The Commonwealth Ombudsman says documents from the creation of the Robodebt scheme need to be kept secret. 

Minutes of a meeting between senior officials at the Human Services Department - before it became Services Australia - about the agency's online compliance program in early 2015 will remain hidden.

The documents detail Robodebt advice handed to Scott Morrison when he was social services minister.

The ombudsman says their release could “substantially” harm the public interest.

The Robodebt scheme raised debt notices against over 430,000 current and former welfare recipients using a flawed “income-averaging” system.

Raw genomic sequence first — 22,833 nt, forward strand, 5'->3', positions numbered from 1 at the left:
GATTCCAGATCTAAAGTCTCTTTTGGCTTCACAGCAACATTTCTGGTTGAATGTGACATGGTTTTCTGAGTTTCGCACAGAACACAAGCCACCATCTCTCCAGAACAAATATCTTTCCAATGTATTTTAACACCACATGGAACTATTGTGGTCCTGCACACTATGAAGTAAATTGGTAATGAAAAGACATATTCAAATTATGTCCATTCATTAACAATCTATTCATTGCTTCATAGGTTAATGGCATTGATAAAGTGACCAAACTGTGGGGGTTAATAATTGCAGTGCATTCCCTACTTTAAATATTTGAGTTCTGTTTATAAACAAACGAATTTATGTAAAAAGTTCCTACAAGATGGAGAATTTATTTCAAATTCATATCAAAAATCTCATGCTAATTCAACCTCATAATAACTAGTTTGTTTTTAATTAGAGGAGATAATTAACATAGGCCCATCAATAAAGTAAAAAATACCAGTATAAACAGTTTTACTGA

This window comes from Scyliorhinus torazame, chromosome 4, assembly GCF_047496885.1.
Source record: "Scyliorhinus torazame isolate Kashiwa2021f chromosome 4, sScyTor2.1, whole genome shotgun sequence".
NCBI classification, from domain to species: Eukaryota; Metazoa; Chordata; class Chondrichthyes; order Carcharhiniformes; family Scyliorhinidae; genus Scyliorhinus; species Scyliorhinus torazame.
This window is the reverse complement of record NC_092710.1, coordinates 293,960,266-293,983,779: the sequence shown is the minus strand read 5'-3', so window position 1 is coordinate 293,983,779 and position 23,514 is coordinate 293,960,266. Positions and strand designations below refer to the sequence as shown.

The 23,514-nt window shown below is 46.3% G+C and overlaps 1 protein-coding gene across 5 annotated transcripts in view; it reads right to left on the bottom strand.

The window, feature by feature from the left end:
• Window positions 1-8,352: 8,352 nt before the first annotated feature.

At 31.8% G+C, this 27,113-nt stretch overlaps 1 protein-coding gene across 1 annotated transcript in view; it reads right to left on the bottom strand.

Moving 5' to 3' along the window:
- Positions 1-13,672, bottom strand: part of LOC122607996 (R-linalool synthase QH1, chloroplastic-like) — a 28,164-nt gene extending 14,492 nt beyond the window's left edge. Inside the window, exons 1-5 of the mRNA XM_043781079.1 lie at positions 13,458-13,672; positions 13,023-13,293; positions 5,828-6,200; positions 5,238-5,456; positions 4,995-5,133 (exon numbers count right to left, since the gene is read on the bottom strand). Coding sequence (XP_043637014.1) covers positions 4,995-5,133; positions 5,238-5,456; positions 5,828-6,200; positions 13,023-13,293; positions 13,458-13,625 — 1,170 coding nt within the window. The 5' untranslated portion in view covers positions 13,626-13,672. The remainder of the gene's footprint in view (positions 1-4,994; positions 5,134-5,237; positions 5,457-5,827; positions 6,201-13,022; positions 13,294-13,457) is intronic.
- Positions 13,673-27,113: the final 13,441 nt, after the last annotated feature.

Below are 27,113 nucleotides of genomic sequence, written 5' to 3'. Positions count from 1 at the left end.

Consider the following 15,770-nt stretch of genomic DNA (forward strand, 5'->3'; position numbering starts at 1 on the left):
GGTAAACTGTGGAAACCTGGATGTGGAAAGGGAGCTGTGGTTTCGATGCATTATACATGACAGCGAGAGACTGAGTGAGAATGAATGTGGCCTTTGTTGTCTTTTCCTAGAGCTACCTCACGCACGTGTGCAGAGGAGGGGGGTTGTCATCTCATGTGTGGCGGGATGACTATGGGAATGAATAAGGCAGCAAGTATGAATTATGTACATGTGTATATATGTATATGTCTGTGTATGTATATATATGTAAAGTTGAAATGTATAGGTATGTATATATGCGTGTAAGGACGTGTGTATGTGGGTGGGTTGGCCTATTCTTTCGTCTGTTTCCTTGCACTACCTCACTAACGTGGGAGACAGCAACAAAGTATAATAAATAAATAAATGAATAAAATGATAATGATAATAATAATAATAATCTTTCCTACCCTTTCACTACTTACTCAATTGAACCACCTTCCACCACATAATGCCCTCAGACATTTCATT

The federal government has been ordered to pay nearly half a million Australians affected by the controversial scheme a total of $1.8 billion, including $112 million in interest.

The payout will go to members of a class action, but allows the government and its officers to avoid legal liability.

The Commonwealth Ombudsman does not have the power to compel agencies to hand over documents.

“Having considered the possibility of disclosing the DHS Executive Minute very closely, and weighing the competing public interests, the office's strong preference is not to provide a copy of the minute,” it said.

Labor's government services spokesperson Bill Shorten has called on the Morrison Government to “do the right thing” and reveal the documents.